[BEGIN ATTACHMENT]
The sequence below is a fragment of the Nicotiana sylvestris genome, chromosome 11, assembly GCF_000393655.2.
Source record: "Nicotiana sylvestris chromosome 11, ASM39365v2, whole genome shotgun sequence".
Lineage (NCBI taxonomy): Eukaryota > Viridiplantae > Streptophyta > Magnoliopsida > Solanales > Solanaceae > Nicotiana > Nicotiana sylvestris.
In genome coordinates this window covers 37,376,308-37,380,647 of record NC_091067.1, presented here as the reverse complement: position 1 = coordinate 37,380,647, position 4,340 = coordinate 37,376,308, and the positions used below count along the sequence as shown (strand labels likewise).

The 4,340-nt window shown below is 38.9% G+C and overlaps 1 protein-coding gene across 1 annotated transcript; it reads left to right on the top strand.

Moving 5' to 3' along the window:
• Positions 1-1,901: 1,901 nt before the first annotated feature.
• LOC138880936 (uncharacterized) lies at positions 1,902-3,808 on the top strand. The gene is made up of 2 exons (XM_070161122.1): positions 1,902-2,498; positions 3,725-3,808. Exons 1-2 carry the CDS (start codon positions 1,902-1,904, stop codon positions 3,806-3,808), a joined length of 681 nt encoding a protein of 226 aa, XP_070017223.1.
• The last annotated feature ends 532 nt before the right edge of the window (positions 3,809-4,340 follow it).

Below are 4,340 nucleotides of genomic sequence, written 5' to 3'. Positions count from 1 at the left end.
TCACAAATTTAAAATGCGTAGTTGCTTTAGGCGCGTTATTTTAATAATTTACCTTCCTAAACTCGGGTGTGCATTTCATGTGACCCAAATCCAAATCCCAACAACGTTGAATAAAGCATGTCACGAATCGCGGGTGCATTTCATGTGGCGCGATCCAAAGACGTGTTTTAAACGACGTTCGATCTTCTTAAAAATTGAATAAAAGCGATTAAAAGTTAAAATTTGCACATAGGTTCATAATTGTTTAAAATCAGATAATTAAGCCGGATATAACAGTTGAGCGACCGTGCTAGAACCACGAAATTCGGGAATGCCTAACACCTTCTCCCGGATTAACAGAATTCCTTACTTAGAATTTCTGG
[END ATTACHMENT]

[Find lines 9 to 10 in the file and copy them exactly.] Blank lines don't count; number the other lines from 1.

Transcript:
• The last annotated feature ends 532 nt before the right edge of the window (positions 3,809-4,340 follow it).

Below are 4,340 nucleotides of genomic sequence, written 5' to 3'. Positions count from 1 at the left end.